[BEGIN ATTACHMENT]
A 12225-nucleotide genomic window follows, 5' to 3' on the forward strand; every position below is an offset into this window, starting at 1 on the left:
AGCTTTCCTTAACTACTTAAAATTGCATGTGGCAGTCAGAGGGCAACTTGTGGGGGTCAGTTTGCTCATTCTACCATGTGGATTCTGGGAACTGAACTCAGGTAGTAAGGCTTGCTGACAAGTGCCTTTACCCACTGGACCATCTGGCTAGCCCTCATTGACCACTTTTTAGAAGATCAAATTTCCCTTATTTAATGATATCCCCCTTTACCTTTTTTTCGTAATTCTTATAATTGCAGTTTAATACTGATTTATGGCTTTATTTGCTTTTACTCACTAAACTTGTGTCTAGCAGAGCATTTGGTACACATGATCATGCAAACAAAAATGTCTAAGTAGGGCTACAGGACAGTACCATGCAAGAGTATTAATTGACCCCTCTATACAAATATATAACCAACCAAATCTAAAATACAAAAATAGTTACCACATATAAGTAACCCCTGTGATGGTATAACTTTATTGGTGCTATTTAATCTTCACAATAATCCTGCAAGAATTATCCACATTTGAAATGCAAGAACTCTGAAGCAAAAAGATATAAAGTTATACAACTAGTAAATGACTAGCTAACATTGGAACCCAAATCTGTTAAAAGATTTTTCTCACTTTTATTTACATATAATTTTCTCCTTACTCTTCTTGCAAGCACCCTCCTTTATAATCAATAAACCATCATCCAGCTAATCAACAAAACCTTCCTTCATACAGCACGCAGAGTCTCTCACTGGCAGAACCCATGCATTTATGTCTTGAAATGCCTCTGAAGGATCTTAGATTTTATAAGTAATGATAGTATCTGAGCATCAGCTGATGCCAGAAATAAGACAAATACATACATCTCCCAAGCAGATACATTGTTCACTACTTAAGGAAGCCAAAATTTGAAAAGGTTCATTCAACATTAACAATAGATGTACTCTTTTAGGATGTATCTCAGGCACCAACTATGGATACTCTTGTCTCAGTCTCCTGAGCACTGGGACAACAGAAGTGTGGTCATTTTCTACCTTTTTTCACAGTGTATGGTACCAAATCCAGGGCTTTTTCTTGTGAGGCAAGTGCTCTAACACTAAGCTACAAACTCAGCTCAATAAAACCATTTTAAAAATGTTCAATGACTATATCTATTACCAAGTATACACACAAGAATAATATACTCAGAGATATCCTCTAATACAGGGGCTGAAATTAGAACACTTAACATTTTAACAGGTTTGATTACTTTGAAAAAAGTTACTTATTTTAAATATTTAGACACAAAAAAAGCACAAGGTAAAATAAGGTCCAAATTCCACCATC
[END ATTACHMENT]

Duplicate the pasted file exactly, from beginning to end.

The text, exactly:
A 12225-nucleotide genomic window follows, 5' to 3' on the forward strand; every position below is an offset into this window, starting at 1 on the left:
AGCTTTCCTTAACTACTTAAAATTGCATGTGGCAGTCAGAGGGCAACTTGTGGGGGTCAGTTTGCTCATTCTACCATGTGGATTCTGGGAACTGAACTCAGGTAGTAAGGCTTGCTGACAAGTGCCTTTACCCACTGGACCATCTGGCTAGCCCTCATTGACCACTTTTTAGAAGATCAAATTTCCCTTATTTAATGATATCCCCCTTTACCTTTTTTTCGTAATTCTTATAATTGCAGTTTAATACTGATTTATGGCTTTATTTGCTTTTACTCACTAAACTTGTGTCTAGCAGAGCATTTGGTACACATGATCATGCAAACAAAAATGTCTAAGTAGGGCTACAGGACAGTACCATGCAAGAGTATTAATTGACCCCTCTATACAAATATATAACCAACCAAATCTAAAATACAAAAATAGTTACCACATATAAGTAACCCCTGTGATGGTATAACTTTATTGGTGCTATTTAATCTTCACAATAATCCTGCAAGAATTATCCACATTTGAAATGCAAGAACTCTGAAGCAAAAAGATATAAAGTTATACAACTAGTAAATGACTAGCTAACATTGGAACCCAAATCTGTTAAAAGATTTTTCTCACTTTTATTTACATATAATTTTCTCCTTACTCTTCTTGCAAGCACCCTCCTTTATAATCAATAAACCATCATCCAGCTAATCAACAAAACCTTCCTTCATACAGCACGCAGAGTCTCTCACTGGCAGAACCCATGCATTTATGTCTTGAAATGCCTCTGAAGGATCTTAGATTTTATAAGTAATGATAGTATCTGAGCATCAGCTGATGCCAGAAATAAGACAAATACATACATCTCCCAAGCAGATACATTGTTCACTACTTAAGGAAGCCAAAATTTGAAAAGGTTCATTCAACATTAACAATAGATGTACTCTTTTAGGATGTATCTCAGGCACCAACTATGGATACTCTTGTCTCAGTCTCCTGAGCACTGGGACAACAGAAGTGTGGTCATTTTCTACCTTTTTTCACAGTGTATGGTACCAAATCCAGGGCTTTTTCTTGTGAGGCAAGTGCTCTAACACTAAGCTACAAACTCAGCTCAATAAAACCATTTTAAAAATGTTCAATGACTATATCTATTACCAAGTATACACACAAGAATAATATACTCAGAGATATCCTCTAATACAGGGGCTGAAATTAGAACACTTAACATTTTAACAGGTTTGATTACTTTGAAAAAAGTTACTTATTTTAAATATTTAGACACAAAAAAAGCACAAGGTAAAATAAGGTCCAAATTCCACCATC